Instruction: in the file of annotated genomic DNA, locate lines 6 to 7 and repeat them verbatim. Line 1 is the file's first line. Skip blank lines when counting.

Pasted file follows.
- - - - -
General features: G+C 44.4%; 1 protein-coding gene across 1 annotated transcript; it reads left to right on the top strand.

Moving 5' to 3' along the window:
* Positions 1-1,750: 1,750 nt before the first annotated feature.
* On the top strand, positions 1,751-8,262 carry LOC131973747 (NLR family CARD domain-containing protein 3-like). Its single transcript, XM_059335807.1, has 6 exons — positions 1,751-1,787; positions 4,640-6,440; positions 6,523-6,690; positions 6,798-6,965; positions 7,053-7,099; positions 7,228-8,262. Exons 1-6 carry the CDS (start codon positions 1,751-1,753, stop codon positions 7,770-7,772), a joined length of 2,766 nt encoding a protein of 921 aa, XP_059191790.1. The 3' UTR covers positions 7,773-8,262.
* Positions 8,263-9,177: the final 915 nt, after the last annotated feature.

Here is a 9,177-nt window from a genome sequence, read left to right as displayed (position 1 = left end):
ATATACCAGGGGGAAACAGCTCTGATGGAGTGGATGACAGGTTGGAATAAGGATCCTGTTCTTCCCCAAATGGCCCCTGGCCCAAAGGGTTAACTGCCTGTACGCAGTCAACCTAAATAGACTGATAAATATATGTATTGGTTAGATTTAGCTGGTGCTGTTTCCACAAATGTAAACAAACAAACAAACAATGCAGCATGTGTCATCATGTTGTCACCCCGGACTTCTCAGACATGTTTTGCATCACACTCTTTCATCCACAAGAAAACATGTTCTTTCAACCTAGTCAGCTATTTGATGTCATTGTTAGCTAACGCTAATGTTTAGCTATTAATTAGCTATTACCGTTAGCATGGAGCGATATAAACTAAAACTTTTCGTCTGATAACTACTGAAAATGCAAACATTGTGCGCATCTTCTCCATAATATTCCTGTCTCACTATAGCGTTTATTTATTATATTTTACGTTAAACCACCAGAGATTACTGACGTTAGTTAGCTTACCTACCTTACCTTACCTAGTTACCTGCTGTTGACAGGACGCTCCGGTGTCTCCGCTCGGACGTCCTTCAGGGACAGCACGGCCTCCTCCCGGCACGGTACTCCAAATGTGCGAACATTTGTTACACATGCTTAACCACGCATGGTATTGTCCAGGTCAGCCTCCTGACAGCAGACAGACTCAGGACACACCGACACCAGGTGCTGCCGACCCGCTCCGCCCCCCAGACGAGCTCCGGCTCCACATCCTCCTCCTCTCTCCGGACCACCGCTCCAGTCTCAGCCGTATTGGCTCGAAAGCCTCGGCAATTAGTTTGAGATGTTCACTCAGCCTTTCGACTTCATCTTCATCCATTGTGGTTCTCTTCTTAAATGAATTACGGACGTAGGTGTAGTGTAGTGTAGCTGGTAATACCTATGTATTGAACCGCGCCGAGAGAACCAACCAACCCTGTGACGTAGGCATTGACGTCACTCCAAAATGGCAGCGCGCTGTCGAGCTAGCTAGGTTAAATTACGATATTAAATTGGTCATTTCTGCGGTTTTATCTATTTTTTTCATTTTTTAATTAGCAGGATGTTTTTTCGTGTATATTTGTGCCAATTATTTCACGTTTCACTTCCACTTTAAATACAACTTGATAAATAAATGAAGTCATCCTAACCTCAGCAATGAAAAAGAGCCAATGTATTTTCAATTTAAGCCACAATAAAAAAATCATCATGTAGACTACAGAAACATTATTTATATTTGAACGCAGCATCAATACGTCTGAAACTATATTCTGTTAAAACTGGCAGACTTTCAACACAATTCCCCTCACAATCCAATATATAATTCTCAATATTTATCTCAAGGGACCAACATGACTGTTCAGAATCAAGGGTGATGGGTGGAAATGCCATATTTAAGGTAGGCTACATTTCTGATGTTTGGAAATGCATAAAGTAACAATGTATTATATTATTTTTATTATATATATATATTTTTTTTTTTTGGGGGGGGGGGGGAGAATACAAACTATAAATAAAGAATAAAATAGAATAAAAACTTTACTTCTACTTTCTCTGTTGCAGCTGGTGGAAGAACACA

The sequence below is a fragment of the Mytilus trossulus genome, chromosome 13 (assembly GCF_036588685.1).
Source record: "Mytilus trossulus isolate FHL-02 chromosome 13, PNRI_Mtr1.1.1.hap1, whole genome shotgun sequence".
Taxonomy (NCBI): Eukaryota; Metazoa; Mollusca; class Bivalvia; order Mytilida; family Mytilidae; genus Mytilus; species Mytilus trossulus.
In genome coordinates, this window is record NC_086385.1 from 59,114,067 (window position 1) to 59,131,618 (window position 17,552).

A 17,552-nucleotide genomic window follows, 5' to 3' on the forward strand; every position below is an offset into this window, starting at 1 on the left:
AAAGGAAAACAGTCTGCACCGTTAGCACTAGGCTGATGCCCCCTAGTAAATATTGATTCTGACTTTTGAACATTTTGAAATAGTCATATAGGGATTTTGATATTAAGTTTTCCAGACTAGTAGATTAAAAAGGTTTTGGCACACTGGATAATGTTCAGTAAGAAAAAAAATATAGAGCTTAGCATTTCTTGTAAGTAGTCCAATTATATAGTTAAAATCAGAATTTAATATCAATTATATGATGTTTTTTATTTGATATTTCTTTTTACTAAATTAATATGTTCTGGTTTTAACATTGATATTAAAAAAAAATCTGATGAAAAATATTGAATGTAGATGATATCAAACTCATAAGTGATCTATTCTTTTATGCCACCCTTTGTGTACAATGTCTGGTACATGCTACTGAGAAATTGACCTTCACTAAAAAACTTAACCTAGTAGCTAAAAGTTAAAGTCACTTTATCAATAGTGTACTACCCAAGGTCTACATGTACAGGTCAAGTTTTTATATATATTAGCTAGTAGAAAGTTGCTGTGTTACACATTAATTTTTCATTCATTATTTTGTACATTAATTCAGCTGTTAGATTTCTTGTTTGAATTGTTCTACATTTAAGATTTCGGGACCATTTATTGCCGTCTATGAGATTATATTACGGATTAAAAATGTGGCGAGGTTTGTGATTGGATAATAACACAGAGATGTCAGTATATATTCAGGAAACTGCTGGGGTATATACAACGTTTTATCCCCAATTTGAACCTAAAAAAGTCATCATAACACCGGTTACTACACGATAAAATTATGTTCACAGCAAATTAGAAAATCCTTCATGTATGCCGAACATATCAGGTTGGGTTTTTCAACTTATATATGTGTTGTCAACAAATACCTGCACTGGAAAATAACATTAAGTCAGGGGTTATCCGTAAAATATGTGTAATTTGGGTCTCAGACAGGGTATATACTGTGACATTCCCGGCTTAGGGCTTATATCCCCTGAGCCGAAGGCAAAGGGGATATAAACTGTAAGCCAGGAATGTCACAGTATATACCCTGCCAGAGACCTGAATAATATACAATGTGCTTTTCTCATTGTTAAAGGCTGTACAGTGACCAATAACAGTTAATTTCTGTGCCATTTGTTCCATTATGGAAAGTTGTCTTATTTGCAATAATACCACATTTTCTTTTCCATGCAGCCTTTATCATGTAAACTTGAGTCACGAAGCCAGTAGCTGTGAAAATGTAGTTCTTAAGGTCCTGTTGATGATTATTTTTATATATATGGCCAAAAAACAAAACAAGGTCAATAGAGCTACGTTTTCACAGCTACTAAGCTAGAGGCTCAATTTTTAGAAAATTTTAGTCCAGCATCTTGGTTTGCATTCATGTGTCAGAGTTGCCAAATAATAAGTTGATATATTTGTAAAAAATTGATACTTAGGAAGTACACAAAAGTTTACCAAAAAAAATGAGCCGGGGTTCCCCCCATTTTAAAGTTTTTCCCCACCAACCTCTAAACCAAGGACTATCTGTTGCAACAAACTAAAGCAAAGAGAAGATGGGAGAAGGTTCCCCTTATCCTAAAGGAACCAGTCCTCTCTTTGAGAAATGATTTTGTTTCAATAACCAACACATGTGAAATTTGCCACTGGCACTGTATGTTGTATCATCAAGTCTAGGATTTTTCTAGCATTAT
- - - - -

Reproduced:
Here is a 9,177-nt window from a genome sequence, read left to right as displayed (position 1 = left end):
ATATACCAGGGGGAAACAGCTCTGATGGAGTGGATGACAGGTTGGAATAAGGATCCTGTTCTTCCCCAAATGGCCCCTGGCCCAAAGGGTTAACTGCCTGTACGCAGTCAACCTAAATAGACTGATAAATATATGTATTGGTTAGATTTAGCTGGTGCTGTTTCCACAAATGTAAACAAACAAACAAACAATGCAGCATGTGTCATCATGTTGTCACCCCGGACTTCTCAGACATGTTTTGCATCACACTCTTTCATCCACAAGAAAACATGTTCTTTCAACCTAGTCAGCTATTTGATGTCATTGTTAGCTAACGCTAATGTTTAGCTATTAATTAGCTATTACCGTTAGCATGGAGCGATATAAACTAAAACTTTTCGTCTGATAACTACTGAAAATGCAAACATTGTGCGCATCTTCTCCATAATATTCCTGTCTCACTATAGCGTTTATTTATTATATTTTACGTTAAACCACCAGAGATTACTGACGTTAGTTAGCTTACCTACCTTACCTTACCTAGTTACCTGCTGTTGACAGGACGCTCCGGTGTCTCCGCTCGGACGTCCTTCAGGGACAGCACGGCCTCCTCCCGGCACGGTACTCCAAATGTGCGAACATTTGTTACACATGCTTAACCACGCATGGTATTGTCCAGGTCAGCCTCCTGACAGCAGACAGACTCAGGACACACCGACACCAGGTGCTGCCGACCCGCTCCGCCCCCCAGACGAGCTCCGGCTCCACATCCTCCTCCTCTCTCCGGACCACCGCTCCAGTCTCAGCCGTATTGGCTCGAAAGCCTCGGCAATTAGTTTGAGATGTTCACTCAGCCTTTCGACTTCATCTTCATCCATTGTGGTTCTCTTCTTAAATGAATTACGGACGTAGGTGTAGTGTAGTGTAGCTGGTAATACCTATGTATTGAACCGCGCCGAGAGAACCAACCAACCCTGTGACGTAGGCATTGACGTCACTCCAAAATGGCAGCGCGCTGTCGAGCTAGCTAGGTTAAATTACGATATTAAATTGGTCATTTCTGCGGTTTTATCTATTTTTTTCATTTTTTAATTAGCAGGATGTTTTTTCGTGTATATTTGTGCCAATTATTTCACGTTTCACTTCCACTTTAAATACAACTTGATAAATAAATGAAGTCATCCTAACCTCAGCAATGAAAAAGAGCCAATGTATTTTCAATTTAAGCCACAATAAAAAAATCATCATGTAGACTACAGAAACATTATTTATATTTGAACGCAGCATCAATACGTCTGAAACTATATTCTGTTAAAACTGGCAGACTTTCAACACAATTCCCCTCACAATCCAATATATAATTCTCAATATTTATCTCAAGGGACCAACATGACTGTTCAGAATCAAGGGTGATGGGTGGAAATGCCATATTTAAGGTAGGCTACATTTCTGATGTTTGGAAATGCATAAAGTAACAATGTATTATATTATTTTTATTATATATATATATTTTTTTTTTTTGGGGGGGGGGGGGAGAATACAAACTATAAATAAAGAATAAAATAGAATAAAAACTTTACTTCTACTTTCTCTGTTGCAGCTGGTGGAAGAACACA